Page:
They looked at each other, in fact, being much of an age, and not unsimilar in worldly means just at the present moment.
The course of Spain, and that of the Italian States, have been not unsimilar.
I flatter myself that "not unsimilar abundance" is eminently Milvertonian.
Of Haydn's early days we have already spoken, and those of Mozart were not unsimilar.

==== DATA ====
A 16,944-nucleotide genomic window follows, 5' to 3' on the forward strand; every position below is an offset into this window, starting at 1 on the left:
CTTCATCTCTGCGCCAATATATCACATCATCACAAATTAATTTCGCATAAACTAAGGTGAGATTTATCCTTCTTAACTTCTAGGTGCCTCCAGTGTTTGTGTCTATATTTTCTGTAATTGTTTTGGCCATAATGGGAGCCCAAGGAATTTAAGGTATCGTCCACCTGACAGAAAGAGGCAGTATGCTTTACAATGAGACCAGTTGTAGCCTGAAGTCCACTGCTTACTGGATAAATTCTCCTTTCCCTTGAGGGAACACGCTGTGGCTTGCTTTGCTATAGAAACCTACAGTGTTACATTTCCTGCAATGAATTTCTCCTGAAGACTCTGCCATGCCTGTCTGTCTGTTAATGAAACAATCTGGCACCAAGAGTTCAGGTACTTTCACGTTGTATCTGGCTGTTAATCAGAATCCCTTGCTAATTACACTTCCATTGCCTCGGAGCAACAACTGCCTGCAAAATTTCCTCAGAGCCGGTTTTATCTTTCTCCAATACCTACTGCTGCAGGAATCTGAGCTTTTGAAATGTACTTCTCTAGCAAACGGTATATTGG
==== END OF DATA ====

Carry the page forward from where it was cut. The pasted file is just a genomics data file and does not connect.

"having characteristics in common," 1610s (earlier similary, 1560s), from French similaire, from a Medieval Latin extended form of Latin similis "like, resembling," from Old Latin semol "together," from PIE root *sem- (1) "one, as one, together with" (see same). The noun meaning "that which is similar" is from 1650s. Related: Similarly.